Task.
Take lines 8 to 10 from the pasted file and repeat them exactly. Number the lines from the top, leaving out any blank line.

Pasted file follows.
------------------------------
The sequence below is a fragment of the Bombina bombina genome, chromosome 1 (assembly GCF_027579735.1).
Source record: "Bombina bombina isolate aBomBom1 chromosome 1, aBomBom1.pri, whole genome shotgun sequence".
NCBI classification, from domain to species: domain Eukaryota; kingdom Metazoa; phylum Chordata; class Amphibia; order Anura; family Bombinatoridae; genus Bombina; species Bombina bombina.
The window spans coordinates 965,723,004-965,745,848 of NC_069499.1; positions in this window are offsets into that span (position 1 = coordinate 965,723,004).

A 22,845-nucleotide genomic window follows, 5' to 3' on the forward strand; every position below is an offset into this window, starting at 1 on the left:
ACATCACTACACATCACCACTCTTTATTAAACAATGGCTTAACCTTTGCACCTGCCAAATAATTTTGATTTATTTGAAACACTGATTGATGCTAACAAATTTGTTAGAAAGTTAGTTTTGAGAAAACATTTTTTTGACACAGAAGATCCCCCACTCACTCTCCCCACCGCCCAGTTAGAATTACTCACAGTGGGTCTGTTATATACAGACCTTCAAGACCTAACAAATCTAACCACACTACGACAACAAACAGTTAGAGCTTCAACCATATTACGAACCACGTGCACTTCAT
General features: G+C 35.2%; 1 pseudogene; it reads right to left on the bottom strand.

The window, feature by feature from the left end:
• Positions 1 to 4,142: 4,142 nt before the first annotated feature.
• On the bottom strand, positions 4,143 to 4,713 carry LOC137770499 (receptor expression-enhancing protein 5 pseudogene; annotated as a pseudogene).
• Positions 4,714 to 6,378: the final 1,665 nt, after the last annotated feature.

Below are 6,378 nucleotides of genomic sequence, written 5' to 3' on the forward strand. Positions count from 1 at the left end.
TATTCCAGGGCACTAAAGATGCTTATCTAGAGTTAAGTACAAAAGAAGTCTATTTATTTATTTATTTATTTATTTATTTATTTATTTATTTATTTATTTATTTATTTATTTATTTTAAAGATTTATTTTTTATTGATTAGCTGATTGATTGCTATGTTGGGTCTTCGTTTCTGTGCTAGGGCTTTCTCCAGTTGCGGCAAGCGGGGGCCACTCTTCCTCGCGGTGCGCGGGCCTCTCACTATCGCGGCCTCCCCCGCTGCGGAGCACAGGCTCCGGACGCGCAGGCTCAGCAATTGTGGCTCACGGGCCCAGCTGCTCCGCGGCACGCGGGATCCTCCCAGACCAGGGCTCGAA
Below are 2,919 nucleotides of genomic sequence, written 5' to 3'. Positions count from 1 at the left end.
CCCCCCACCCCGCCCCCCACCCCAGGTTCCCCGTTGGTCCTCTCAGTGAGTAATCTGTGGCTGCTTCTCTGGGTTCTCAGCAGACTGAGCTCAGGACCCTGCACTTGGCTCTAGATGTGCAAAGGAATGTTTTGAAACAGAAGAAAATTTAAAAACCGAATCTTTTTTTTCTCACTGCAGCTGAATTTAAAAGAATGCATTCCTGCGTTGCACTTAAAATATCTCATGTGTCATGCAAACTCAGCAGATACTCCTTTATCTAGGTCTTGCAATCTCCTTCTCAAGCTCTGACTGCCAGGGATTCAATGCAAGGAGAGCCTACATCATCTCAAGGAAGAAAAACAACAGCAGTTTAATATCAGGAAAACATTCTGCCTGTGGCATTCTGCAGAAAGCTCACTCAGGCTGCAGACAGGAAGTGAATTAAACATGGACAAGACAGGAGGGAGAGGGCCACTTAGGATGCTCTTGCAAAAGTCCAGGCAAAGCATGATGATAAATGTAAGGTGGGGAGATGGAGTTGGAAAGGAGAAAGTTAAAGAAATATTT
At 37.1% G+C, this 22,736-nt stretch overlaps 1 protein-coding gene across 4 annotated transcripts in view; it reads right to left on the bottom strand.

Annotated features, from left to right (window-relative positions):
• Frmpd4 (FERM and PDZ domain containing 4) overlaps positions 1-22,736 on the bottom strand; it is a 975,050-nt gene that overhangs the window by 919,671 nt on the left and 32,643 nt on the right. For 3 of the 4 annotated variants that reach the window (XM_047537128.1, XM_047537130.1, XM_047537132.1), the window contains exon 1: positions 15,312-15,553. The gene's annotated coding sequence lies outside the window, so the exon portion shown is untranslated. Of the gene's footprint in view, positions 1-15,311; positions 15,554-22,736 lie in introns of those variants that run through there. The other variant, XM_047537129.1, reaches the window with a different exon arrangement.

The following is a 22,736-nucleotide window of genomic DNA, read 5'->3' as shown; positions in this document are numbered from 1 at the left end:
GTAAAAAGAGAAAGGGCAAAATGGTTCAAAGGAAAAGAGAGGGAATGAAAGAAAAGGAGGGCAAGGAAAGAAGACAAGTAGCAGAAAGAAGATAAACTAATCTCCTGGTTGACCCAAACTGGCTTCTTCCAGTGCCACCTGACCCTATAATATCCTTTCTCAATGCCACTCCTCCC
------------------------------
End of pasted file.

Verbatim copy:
The window, feature by feature from the left end:
• Positions 1 to 4,142: 4,142 nt before the first annotated feature.
• On the bottom strand, positions 4,143 to 4,713 carry LOC137770499 (receptor expression-enhancing protein 5 pseudogene; annotated as a pseudogene).